YANGON, MYANMAR — Throughout history malaria has been a major killer, particularly in tropical countries. Over the past half century several highly effective anti-malarial drugs have been introduced and these have contributed to substantial reductions in mortality. The best of these was chloroquine, which was affordable, simple to take and well tolerated. But widespread use, and abuse, of chloroquine allowed malaria parasites to develop resistance and mortality rose as a consequence.
In the 1970s a remarkably effective plant-derived medicine — qinghaosu, or artemisinin — was developed in China. Artemisinin combination treatments, or ACTs, have now become accepted as the most rapidly and reliably effective anti-malarial drugs.
Supported by international funds (notably the Global Fund to Fight AIDS, Tuberculosis and Malaria), widespread deployment of ACTs in tropical countries has contributed to a significant global reduction in malaria.
The World Health Organization estimates that there are approximately 2,000 deaths a day from malaria (most of these preventable deaths are in African children), whereas before the ACTs were deployed there were well over 3,000. There is even renewed hope that malaria could be eradicated from the world.
All this is now threatened by the emergence of malaria parasites that are resistant to artemisinin on the Cambodia-Thailand border. This is the same place where chloroquine resistance emerged 50 years ago and spread across Asia and Africa to claim millions of lives.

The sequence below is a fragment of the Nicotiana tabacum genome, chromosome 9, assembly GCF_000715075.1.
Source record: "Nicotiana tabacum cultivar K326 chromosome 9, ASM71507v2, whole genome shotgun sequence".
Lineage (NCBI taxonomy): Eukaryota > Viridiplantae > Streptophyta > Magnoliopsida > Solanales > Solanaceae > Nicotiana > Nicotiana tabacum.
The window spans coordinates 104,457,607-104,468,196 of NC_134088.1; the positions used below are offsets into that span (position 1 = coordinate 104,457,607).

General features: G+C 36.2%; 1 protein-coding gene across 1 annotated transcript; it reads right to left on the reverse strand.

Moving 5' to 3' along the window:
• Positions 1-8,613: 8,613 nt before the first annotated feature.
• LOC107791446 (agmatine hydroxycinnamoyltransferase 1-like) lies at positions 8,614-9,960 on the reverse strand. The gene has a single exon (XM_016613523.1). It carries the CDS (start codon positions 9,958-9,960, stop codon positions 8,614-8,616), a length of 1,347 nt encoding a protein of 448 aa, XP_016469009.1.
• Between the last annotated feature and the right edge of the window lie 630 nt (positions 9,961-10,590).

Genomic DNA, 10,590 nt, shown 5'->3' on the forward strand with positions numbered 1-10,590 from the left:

The spread of artemisinin resistance is a very serious threat to health in the tropics. There are currently no drugs that can satisfactorily replace artemisinins. The costs of widespread artemisinin resistance in terms of lives lost and resources used, in Asia and Africa, would be immense.
Myanmar, which has the largest malaria burden in the region, is the next frontier in the spread of artemisinin resistance, and the likely conduit for its spread west. Lying between the Andaman Sea and the Himalayas, it is in a unique position to halt the spread of resistance to India and Africa.
The Myanmar government, in cooperation with WHO and other partners, has developed a plan to contain artemisinin resistance. But there is little external financial support for this.
Myanmar is undergoing dramatic change. A chorus of international approval has yet to translate into aid, which is still a small fraction of that received by other countries in the region with comparable levels of development. Over the past two decades, Myanmar has been left out of large-scale humanitarian and development aid for political reasons. Aid to contain this emergency is needed, and it is needed urgently.
Delayed intervention risks extension of the epidemic across the tropical world and the threat that even more serious levels of resistance could develop. At that point, the epidemic will be much more difficult and much more expensive to contain.
It is estimated that spread of artemisinin resistance to Africa could cost 100,000 to 200,000 children’s lives per year.
The world cannot afford to lose this battle. Immediate and large scale action in Myanmar is needed to prevent further spread of these artemisinin-resistant malaria parasites. Myanmar needs substantial financial support to prevent a looming malaria catastrophe. The tropical world will be the beneficiary.
Frank Smithuis is director of Medical Action Myanmar, in Yangon. Nick White is professor of tropical medicine at the Mahidol Oxford Tropical Medicine Research Unit, in Bangkok.